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Stefan and Franciszka Themerson

'Nature gave us vocal chords but neglected to give us a light-producing organ. We had to build it ourselves: The projective luminiferous eye.' Stefan Themerson, The Urge to Create Visions.

Stefan and Franciszka Themerson

Biographical details:

Stefan and Franciszka Themerson met in Warsaw in the late 1920s. Franciszka had graduated in painting at Warsaw Fine Art Academy and Stefan had studied physics and architecture. They married in 1931, and apart from a break in 1940-42, the remainder of their lives involved a succession of remarkable collaborations.

Around 1930 they started to collaborate in experiments in photography and film, and became pioneer members of the Polish cinematic avant-garde. Their early works, many of which are now lost, combined an innovative use of photograms, photography and photo-collage techniques. In addition to their five experimental films (only one of which survives), Stefan and Franciszka were party to much of the debate around film and art during their time in Warsaw. They co-founded the Film Authors' Co-operative (SAF) to provide workshops, screenings and discussions for like-minded artists and filmmakers. Working within SAF, the Themersons designed and published f.a. magazine, a journal of avant-garde film. Two issues were published, the second of which contained the first text of Stefan Themerson's treatise 'The Urge to Create Visions'. The 1930s also saw a succession of books for children, written by him and illustrated by her, that are still classics in Poland.

Their move to Paris in 1938 was overtaken a year later by the outbreak of the second world war. Both enlisted. Franciszka escaped the German invasion to London in 1940 with the Polish Government in exile. Stefan Themerson followed in 1942. United again, they worked for the Film Unit of the Polish Ministry of Information and Documentation, for whom they produced their first British film, Calling Mr Smith (1943). This was intended as a rallying call to open the eyes and minds of the British public to Nazi atrocities in Europe. They made one more film together, The Eye and the Ear in 1944/45, before turning their talents and energies to a wide range of other activities.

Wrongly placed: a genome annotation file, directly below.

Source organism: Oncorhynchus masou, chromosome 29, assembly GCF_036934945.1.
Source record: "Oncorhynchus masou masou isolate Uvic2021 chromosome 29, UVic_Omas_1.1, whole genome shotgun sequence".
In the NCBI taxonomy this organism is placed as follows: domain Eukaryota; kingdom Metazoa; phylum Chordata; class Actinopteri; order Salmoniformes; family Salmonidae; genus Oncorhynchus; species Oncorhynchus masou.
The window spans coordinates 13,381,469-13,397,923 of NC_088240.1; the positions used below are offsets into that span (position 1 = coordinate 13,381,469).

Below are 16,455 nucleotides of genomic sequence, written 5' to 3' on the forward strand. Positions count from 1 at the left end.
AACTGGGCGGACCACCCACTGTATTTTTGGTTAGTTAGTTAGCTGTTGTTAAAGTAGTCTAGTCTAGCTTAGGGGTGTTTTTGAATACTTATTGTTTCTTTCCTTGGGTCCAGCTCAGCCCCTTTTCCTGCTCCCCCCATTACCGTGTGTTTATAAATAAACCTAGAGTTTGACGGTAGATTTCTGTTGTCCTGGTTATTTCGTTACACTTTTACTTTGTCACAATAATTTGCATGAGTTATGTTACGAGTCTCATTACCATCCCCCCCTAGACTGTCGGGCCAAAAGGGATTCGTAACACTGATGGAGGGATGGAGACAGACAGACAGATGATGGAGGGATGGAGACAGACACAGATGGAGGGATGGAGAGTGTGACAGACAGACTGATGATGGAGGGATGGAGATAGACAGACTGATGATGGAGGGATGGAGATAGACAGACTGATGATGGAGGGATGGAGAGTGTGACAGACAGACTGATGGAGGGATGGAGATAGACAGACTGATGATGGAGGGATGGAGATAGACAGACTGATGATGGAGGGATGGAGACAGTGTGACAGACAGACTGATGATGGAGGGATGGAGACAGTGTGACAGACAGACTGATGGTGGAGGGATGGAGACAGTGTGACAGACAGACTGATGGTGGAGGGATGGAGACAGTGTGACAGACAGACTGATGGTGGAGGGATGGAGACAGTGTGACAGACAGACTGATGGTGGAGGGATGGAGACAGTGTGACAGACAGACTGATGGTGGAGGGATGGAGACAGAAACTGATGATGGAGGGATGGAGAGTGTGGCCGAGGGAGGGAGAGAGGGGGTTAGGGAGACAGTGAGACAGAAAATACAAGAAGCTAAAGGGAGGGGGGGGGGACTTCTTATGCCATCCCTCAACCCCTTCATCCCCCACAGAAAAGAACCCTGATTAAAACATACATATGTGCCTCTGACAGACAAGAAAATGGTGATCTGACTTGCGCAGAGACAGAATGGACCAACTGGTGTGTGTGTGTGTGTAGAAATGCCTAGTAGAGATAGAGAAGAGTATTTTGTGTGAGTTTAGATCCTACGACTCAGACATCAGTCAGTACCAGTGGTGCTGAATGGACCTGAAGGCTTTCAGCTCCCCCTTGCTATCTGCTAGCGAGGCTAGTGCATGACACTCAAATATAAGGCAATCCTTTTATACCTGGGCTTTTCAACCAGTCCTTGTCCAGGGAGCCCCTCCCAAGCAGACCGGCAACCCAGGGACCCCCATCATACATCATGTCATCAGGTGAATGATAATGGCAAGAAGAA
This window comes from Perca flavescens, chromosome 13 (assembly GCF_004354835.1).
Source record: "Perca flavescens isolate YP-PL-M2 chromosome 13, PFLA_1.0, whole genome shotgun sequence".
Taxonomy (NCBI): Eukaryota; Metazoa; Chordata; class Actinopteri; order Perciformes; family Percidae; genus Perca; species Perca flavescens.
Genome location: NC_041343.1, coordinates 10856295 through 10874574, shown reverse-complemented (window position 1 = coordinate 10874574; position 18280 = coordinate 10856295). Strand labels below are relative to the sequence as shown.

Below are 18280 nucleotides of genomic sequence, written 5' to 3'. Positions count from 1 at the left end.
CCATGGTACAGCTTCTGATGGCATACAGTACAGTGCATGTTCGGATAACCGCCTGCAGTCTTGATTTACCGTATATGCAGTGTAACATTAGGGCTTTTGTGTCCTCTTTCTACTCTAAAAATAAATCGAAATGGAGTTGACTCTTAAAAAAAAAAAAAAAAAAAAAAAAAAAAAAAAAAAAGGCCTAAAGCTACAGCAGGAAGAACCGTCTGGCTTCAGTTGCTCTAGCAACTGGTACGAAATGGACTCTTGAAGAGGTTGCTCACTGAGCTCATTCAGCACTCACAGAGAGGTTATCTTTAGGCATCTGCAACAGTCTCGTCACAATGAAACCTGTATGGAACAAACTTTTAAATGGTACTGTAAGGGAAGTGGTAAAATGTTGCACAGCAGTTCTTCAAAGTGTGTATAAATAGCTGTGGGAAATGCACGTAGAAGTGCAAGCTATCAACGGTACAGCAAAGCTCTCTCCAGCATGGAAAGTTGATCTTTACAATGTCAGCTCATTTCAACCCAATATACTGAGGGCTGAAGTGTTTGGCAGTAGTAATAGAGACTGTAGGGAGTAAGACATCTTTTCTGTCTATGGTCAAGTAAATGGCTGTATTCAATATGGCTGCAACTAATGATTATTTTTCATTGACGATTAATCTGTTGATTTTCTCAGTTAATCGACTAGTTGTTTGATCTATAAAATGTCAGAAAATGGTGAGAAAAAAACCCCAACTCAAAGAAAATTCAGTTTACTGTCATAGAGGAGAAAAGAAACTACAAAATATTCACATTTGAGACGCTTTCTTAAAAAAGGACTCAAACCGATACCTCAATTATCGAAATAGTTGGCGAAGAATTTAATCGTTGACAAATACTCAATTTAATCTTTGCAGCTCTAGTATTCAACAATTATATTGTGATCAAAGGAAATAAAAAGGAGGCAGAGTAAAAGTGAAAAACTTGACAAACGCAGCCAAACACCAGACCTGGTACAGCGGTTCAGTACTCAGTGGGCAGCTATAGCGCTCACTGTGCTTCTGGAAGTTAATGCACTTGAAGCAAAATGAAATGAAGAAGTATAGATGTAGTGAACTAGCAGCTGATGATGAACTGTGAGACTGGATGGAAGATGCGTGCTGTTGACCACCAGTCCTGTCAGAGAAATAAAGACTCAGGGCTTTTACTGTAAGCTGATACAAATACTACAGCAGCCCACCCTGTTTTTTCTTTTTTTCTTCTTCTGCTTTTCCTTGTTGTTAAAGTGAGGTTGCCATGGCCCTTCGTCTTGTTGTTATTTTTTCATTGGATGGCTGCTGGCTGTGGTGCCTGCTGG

They founded the Gaberbocchus Press, a major small press publishing first English editions of Jarry, Adler, Apollinaire, Schwitters, Queneau, etc., as well as Bertrand Russell, Stevie Smith, Kenneth Tynan. Stefan published his own philosophical discourses on art, film, semantics and ethics; as well as novels, an opera and poems. Franciszka was art editor of the press, illustrated all of Stefan's titles and many others, and published two or three books of her prolific drawings. Stefan's last two novels, Mystery of the Sardine(1986) and Hobson's Island (1989) were co-published by Faber & Faber.

Alongside all this, Franciszka pursued a full career as painter, and theatre designer, most notably of the celebrated Swedish marionette production of Alfred Jarry's Ubu Roi (1964), which toured worldwide. They lived and worked in London, where they died in 1988.

Among their many artistic achievements, the films of Stefan and Franciszka Themerson stand out as significant contributions in the history and development of European experimental cinema.

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